Senator Bob Packwood, the ranking Republican on Senate Finance, has teamed with Senator David Boren, Democrat of Oklahoma, to write yet another version of a capital gains tax cut. This one provides for a 5% exclusion each year up to a maximum of 35%, which means the effective tax rate would be 18.2%. As you may have seen, Packwood told The Wall Street Journal this morning that chances of a capital gains cut being enacted this year are 10-to-l. The problem is that Packwood can be right on the odds if the version that winds up on the President's desk is watered down sufficiently in its growth effects. The Packwood-Boren version is watered down plenty. It just might be better than nothing. But it leans heavily toward blue chips, which are held a long time, and discourages acquisitions of new issues, which tend to boom or bust in a relative hurry.
The measure, which would apply to assets sold after October 1, would indeed unlock a lot of revenues at all levels of government, the low rate applying to assets held for the past seven years or more. But it doesn't have much of an entrepreneurial kick in it, building into the future a constipation of high-risk capital. The White House is giving its blessing to the bill, as it fits with Treasury Secretary Nick Brady's notion that holding an asset a long time is a good thing to do. It essentially gives its biggest benefits to old money, the aristocracy, the coupon clippers, those who are already rich, and discourages capital flows to up-and-comers. Insofar as it locks in investors who prefer to wait for the tax-cut progressions to occur, it dries up market liquidity, eliminating armies of buyers and sellers at a stroke.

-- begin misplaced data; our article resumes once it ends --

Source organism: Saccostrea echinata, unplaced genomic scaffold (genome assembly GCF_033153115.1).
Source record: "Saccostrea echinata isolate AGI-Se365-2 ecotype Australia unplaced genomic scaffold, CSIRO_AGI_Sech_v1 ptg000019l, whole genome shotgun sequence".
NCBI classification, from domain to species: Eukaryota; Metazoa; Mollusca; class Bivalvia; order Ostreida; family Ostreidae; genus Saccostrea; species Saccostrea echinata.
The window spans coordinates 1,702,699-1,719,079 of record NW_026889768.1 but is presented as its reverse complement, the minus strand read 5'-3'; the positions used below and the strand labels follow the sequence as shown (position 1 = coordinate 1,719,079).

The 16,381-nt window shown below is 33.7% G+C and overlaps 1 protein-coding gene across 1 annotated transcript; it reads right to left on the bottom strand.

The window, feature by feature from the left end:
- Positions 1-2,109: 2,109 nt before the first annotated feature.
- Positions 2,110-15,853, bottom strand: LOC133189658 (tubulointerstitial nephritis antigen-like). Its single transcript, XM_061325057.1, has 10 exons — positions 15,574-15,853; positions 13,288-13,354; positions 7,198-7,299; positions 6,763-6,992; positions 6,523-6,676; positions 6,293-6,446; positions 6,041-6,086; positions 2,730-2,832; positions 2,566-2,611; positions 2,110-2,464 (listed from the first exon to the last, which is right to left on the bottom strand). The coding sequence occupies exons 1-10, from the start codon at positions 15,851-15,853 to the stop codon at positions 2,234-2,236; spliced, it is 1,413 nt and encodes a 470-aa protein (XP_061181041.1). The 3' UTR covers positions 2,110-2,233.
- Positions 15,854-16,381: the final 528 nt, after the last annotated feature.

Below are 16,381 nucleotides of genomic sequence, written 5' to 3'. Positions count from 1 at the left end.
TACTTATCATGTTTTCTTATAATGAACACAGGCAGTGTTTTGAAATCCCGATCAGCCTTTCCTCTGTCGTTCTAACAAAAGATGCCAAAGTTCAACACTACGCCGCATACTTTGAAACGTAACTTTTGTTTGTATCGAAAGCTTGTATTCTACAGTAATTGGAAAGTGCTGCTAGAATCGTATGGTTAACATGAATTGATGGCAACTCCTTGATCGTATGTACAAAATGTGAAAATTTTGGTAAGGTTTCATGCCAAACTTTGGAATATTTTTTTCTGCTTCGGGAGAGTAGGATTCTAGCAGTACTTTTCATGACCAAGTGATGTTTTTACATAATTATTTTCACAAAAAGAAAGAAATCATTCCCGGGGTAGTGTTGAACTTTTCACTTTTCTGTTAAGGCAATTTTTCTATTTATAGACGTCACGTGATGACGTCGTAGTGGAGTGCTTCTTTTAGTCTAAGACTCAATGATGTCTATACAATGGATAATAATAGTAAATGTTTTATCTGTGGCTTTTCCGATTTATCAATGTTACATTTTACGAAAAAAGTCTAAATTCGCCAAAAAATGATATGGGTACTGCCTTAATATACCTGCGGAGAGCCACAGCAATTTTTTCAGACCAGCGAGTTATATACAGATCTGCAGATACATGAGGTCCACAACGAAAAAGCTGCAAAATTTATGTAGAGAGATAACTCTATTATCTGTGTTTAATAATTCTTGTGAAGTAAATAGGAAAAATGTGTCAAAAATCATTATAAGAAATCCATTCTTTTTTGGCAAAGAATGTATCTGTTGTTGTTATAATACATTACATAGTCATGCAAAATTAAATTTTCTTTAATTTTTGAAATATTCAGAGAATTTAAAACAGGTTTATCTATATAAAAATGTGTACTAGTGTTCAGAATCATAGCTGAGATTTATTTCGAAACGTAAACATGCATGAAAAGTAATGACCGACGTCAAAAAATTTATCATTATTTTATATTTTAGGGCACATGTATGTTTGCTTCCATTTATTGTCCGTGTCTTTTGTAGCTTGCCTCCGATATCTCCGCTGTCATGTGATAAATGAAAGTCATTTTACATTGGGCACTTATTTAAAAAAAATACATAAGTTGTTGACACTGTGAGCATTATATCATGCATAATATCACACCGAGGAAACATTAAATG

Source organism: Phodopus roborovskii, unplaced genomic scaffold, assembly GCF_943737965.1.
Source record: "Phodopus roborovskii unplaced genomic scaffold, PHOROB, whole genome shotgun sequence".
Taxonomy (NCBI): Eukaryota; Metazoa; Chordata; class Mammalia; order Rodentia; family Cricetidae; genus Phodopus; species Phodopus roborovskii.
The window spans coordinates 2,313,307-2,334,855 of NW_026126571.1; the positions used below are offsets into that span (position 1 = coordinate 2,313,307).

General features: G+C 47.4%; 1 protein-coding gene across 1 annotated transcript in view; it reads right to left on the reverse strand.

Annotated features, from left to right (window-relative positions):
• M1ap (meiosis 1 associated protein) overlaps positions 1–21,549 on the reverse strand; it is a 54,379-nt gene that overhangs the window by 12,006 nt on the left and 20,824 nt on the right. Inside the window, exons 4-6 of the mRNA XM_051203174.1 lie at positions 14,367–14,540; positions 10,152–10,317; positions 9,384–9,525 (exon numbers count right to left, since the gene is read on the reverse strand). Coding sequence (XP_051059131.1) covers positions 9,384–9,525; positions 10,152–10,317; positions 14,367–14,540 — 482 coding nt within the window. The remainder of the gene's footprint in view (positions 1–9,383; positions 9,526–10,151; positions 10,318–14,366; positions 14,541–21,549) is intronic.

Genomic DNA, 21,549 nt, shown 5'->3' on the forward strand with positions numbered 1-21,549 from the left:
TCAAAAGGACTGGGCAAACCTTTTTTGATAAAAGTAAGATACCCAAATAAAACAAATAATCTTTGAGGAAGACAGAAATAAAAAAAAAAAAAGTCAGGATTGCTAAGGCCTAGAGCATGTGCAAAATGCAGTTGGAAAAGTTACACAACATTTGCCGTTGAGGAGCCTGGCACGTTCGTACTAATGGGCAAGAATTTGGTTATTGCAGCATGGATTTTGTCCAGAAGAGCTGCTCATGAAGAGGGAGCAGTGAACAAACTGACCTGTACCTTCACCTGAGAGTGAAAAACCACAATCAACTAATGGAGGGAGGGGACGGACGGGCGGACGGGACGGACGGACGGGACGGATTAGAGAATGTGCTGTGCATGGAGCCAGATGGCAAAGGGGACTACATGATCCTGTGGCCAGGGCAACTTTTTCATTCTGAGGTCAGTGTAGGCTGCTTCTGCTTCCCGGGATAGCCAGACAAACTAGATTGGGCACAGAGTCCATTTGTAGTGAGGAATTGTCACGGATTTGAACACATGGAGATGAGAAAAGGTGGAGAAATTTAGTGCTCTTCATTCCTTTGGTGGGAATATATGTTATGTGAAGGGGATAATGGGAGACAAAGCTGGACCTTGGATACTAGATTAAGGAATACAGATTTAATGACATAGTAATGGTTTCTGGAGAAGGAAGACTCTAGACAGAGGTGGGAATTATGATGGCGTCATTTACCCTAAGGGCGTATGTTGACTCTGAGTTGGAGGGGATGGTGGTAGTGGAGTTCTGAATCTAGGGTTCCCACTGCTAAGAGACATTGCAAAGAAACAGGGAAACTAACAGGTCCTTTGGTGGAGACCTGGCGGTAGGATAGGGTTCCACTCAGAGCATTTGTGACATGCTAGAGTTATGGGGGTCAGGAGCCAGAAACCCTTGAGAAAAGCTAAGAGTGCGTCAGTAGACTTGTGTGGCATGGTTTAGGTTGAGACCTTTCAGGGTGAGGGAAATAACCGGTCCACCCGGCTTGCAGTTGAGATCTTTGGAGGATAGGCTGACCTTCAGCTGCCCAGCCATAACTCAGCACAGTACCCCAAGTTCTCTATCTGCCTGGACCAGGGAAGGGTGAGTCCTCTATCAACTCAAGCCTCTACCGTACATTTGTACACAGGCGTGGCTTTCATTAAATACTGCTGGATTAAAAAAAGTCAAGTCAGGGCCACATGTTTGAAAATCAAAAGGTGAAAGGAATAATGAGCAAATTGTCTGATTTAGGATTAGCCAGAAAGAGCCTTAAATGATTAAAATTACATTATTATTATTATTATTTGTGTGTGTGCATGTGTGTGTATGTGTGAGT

The partners at the Wall Street firm of Gilder & Gagnon looked on the proposal this morning with disbelief, signing a joint letter to Packwood, Boren and Brady:
We are stockbrokers whose clients are small individual investors seeking to build capital over the long term. By rewarding capital gains in a progressive manner...you discourage investment in risk-taking enterprises. If it takes several years to earn the most favorable treatment, wearing your investment hat, would you consider a high-tech investment? If the cycle were to change suddenly or new technology were coming on, you'd have to sell prematurely. Because these are typical events in the high-tech world, you'd pass on the technology group. Instead, you'd consider a slow, but much more sure issue like a utility or a retailer, a stock you could hold with confidence for five or more years.
So you encourage investment in more mature industries and discourage investment in the growth areas. Is this what you really want to do? We urge you to adopt the President's straightforward cut to 15% with a maximum holding period benefit of one or two years.
A positive view is that the administration strategy is to get the capgains bill started in the Senate, by attaching it to another revenue measure. The Packwood-Boren version might be just bad enough to attract liberal Democrats! In the House, where the entrepreneurial forces are much stronger than in the aristocratic Senate, it's much more likely the holding period would be whacked down. The chief problem, though, is that the administration still does not seem to have a winning strategy for breaking through the procedural gridlock in the Senate. "We're going to push to get the 60 votes we need," is the best a senior White House official could tell me this morning. We hear the President's chief economic advisor is now saying the odds are fifty-fifty, the same that House Speaker Tom Foley, an opponent, is suggesting.